US stocks are on track for a nervous start on Friday as traders look ahead to the November non-farm payrolls report for trading cues. With the Federal Reserve signaling its intention to potentially pivot, each incoming data is likely to trigger volatility in the market.
On Thursday, the major U.S. averages closed on a mixed note, as traders reacted to economic reports showing a slight letup in inflationary pressure and weakening economic activity. Some of the weakness may be traced back to profit-taking following Wednesday’s strong rally, which took the S&P 500 Index and the Nasdaq Composite indices to their highest level since mid-September.
Financial and real estate stocks were among the worst-hit sectors on Thursday, while tech stocks gained ground.
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Here’s a peek into index futures trading:
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In premarket trading on Friday, the SPDR S&P 500 ETF Trust SPY fell 0.06% to $407.13 and the Invesco QQQ Trust QQQ moved down 0.11% to $293.40, according to Benzinga Pro data.
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Spotlight On Jobs Report:
The Bureau of Labor Statistics is scheduled to release its November non-farm payrolls, or NFP, report at 8:30 a.m. EST. Economists, on average, expect the economy to have added 200,000 jobs during the month, according to data compiled by Benzinga Pro. This marks a slowdown from the pace of hiring seen in October when the economy added 261,000 jobs.
The November estimate, though pointing to a slowdown, is still above a sustainable pace, Credit Suisse economists said in a weekly note. That said, the ongoing slowdown will likely encourage the Fed as it plans to ease up on its pace of rate hikes at the December meeting, they added.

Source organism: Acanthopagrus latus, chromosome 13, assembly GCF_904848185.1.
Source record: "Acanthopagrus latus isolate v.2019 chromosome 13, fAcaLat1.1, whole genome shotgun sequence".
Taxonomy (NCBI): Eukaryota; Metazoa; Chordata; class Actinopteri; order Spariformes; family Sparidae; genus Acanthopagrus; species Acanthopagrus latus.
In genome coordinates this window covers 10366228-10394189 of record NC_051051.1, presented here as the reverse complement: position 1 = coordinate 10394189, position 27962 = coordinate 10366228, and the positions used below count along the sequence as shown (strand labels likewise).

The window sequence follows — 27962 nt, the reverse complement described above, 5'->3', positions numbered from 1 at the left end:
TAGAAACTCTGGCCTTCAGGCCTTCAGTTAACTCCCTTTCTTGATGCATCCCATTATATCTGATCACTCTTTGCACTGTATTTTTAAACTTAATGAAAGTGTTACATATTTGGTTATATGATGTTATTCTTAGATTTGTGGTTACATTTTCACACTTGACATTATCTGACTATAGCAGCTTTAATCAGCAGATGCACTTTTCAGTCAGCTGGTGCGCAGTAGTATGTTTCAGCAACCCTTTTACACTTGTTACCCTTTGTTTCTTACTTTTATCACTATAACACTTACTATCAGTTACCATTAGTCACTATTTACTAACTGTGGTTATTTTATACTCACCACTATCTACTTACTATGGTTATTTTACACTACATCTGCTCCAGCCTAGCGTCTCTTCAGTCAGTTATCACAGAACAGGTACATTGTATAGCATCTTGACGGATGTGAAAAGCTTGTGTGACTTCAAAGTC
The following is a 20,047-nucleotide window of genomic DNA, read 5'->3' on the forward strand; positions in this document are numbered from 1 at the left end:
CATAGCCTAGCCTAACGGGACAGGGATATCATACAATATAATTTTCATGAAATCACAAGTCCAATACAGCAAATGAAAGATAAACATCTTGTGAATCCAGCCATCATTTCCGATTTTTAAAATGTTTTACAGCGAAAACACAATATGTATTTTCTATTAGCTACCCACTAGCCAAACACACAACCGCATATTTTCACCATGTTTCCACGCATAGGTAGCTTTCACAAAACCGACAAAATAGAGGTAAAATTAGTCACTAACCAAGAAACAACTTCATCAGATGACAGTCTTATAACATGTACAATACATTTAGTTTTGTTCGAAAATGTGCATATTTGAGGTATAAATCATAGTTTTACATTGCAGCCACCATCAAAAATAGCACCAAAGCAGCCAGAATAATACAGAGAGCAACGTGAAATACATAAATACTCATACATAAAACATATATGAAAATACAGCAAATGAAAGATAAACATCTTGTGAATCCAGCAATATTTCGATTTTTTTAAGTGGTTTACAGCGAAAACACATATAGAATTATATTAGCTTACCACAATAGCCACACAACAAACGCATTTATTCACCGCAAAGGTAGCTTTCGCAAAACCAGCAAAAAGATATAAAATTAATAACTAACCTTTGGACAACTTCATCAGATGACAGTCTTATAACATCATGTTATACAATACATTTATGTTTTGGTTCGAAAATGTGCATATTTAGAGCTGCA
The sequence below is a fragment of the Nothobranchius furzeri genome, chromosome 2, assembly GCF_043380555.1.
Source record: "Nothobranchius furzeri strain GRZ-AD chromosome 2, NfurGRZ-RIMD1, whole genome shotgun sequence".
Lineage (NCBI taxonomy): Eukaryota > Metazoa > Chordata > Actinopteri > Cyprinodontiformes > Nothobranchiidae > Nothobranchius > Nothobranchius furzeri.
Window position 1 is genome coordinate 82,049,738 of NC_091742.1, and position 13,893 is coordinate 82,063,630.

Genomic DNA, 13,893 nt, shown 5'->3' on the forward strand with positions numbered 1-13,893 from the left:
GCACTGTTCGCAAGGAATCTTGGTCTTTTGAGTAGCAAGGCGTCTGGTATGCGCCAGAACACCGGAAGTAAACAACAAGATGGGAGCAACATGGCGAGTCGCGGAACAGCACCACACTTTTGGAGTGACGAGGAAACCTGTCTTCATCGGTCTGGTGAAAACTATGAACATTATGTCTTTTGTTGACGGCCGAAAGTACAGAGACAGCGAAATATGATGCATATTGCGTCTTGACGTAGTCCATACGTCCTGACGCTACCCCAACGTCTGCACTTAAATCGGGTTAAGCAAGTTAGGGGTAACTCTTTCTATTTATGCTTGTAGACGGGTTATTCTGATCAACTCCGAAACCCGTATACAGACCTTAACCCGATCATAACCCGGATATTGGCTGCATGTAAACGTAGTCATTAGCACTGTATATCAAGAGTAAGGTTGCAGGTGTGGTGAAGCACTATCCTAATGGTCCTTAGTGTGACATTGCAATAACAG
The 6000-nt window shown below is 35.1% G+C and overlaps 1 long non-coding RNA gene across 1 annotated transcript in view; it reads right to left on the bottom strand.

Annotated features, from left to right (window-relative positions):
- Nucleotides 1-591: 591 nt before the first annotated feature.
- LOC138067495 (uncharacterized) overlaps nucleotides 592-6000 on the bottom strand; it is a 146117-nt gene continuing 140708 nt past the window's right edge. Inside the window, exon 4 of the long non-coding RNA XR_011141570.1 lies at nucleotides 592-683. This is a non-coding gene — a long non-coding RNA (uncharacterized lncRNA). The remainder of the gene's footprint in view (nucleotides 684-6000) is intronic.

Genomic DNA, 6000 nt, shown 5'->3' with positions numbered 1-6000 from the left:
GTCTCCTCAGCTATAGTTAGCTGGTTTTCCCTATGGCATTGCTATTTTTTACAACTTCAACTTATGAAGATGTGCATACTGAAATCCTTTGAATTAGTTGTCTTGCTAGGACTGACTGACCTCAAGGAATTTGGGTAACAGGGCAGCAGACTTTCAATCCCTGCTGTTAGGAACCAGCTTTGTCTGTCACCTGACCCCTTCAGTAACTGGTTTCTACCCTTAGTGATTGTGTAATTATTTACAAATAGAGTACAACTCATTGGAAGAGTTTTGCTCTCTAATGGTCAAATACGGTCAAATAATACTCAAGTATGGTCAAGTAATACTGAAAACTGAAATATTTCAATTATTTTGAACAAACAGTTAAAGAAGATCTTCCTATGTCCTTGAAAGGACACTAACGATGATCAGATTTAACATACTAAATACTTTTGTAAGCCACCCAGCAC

The November Federal Open Market Committee meeting’s post-meeting policy statement and minutes as well as Fed Chair Jerome Powell’s speech on Wednesday were construed by traders as a shift in the central bank’s hawkish stance.
Private sector job gains are estimated at 190,000, also slowing from 233,000 additions in the previous month. Demand for temporary staff during the holiday season is likely to have boosted part-time employment.
The results of Challenger, Gray & Christmas’ November survey released on Thursday showed that U.S. firms laid off 76,835 jobs in November, with the bulk of it in the technology sector. This marked a 417% jump. from a year ago and a 127% increase from October. Big techs, including Meta Platforms, Inc. META and Amazon, Inc. AMZN, have drastically cut jobs to grow bottom-line amid the uncertainties that are weighing down on the top line.
The consensus expectation is for the unemployment rate, based on the household survey, to remain stayed put at 3.7% in November.
Average hourly earnings – an inflation gauge, may have grown at a slower month-over-month pace of 0.3% compared to 0.4% growth in October.
“This is still an uncomfortably strong pace of wage growth for the Fed, but it’s approaching levels that may be consistent with a return to the 2.0% inflation target,” Credit Suisse said.
The annual rate of the metric is expected to ease from 4.7% to 4.8%.
The FOMC is set to meet for its final monetary policy meeting of the year on Dec. 13-14, and market participants and analysts alike hope for the Fed to at least slow down the pace of its rate increases.
From near-zero levels before March, the fed funds rate has been increased by a cumulative 3.75% percentage points to 3.75%-4%.
Among other key economic events, Chicago Fed President Charles Evans is scheduled to speak at 10:15 a.m. EST.
Stocks In Focus:
- Eli Lilly & Company LLY spin-off Elanco Animal Health Inc. ELAN tumbled about 19% in premarket trading.
- Zscaler, Inc. ZS fell about 9% in reaction to its tepid guidance.
- Marvell Technology, Inc. MRVL retreated about 7% following its earnings miss.
Commodities, Other Global Equity Markets:
Crude oil futures were snapping a four-session winning streak and traded modestly lower. A barrel of WTI-grade crude oil traded above $81.
Asia-Pacific markets closed uniformly lower amid nervousness over the U.S. jobs data and the European markets were mixed in early trading.
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